As a huge Clock Tower fan, I’ve been following Chris Darril’s Remothered: Tormented Fathers since it was a 2D RPG-Maker project back in the early 2010s. When the game finally came out in 2018, I was floored by its PS2-era thrills and authentic Giallo aesthetics (which isn’t all that surprising considering that it was developed in Italy). While the game was admittedly a little janky, with clunky controls, awkward animation and a few other minor nuisances, it was still a love-letter to my favorite kind of Survival Horror and I only wished that I could play more games like it.
Now, Chris and the team over at Stormind Games are back for a sequel that promises to improve on nearly every aspect of the original. While Remothered: Broken Porcelain is set to release in October, we were lucky enough to get our hands on a preview build of the game.
Don’t fret if you’ve never played the original, as Broken Porcelain begins with a handy recap of the events of the previous game (though I’d still recommend playing it, especially if you can finish it before the new one comes out). This time around, we’ll be stepping into the shoes of a young woman named Jennifer, who finds herself trapped in the luxurious Ashmann Inn (clearly inspired by The Shining’s Overlook Hotel). Pursued by a mad hostess, Jennifer proceeds to investigate the manor’s dark past as she attempts to escape.
Much like the first game, Remothered: Broken Porcelain works like a current-gen Clock Tower, where players take on the role of a vulnerable protagonist roaming around spooky-looking environments while solving puzzles and evading relentless pursuers. While you have access to a few makeshift weapons that can get you out of sticky situations, stealth is the name of the game here, though its implementation has been remarkably improved in the sequel.
Not only do the controls feel a lot better, but the developers have also gotten rid of the panic-controlling mini-game from the first title, allowing players to focus on planning instead of relying on simple button presses to stay out of sight. There’s also a new crafting system that makes item usage more dynamic, and is sure to come in handy in a pinch.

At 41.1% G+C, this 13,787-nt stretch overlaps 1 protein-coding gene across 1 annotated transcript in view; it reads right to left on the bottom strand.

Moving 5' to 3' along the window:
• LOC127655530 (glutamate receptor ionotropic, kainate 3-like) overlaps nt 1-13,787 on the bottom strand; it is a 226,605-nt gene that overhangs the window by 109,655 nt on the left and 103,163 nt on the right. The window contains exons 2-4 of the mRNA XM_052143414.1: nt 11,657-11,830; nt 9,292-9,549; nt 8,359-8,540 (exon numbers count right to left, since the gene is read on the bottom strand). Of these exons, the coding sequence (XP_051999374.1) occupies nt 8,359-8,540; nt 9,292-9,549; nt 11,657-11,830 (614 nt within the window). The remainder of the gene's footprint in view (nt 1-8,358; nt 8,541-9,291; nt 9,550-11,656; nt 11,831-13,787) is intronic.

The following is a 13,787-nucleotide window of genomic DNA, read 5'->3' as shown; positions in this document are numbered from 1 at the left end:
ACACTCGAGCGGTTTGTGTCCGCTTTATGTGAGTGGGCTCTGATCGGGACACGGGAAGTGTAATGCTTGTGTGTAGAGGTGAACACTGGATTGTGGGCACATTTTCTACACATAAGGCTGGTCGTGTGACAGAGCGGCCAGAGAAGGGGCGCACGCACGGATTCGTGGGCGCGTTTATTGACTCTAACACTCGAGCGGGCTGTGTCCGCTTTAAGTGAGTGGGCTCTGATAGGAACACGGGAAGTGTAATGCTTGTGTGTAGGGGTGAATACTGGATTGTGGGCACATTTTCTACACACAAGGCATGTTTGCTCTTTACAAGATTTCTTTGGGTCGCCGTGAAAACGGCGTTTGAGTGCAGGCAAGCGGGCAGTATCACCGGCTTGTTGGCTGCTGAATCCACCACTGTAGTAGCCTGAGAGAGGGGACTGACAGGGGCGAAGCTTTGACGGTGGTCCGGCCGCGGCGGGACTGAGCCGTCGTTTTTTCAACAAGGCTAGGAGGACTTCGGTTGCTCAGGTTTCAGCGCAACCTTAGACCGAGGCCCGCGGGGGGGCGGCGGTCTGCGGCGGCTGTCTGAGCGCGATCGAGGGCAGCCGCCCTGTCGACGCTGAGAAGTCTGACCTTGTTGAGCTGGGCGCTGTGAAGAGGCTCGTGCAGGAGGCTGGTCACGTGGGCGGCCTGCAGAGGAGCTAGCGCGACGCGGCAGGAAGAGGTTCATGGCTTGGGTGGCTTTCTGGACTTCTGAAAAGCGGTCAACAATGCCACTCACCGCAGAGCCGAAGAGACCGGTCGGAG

There are a few other tweaks here and there, but in general this still feels like the first Remothered, just with a lot more polish. Even the visuals have been overhauled this time around, making the game feel almost like a true AAA title. The impressive character models, gloomy lighting and unique art style are simply jaw-dropping, and even though this is a work-in-progress, it’s already clear that the game has been expertly optimized.
I had lots of fun (and may have even let out an audible gasp or two) during my brief time exploring the massive hotel and fleeing from a scissor-wielding crazy lady. The puzzles were also mercifully rational, relying on logical problem-solving instead of the obtuse associations and item combinations that often plague survival-horror games.
Of course, there are a few minor issues with the experience, as enemy AI can be a little inconsistent and some portions of the script seem a bit wonky from what we’ve seen so far (though, to be honest, I think it adds to the Giallo-esque charm). It also remains to be seen if the simplified hide-and-seek mechanics can stay interesting throughout the entire campaign.
Nevertheless, it looks like classic survival horror is back on the menu, as Remothered: Broken Porcelain is shaping up to be one of my most anticipated releases of 2020. The title appears to have doubled down on everything that worked from the first game, and the fresh Stephen-King-inspired setting is much appreciated. If the rest of the experience is comparable to this demo, I’m pretty sure that we’ll be seeing a certified horror hit this Halloween season.
About Luiz Coelho
Born Brazilian, raised Canadian, Luiz is a Gamer and Filmmaker that spends most of his time writing and waiting for a new Silent Hill.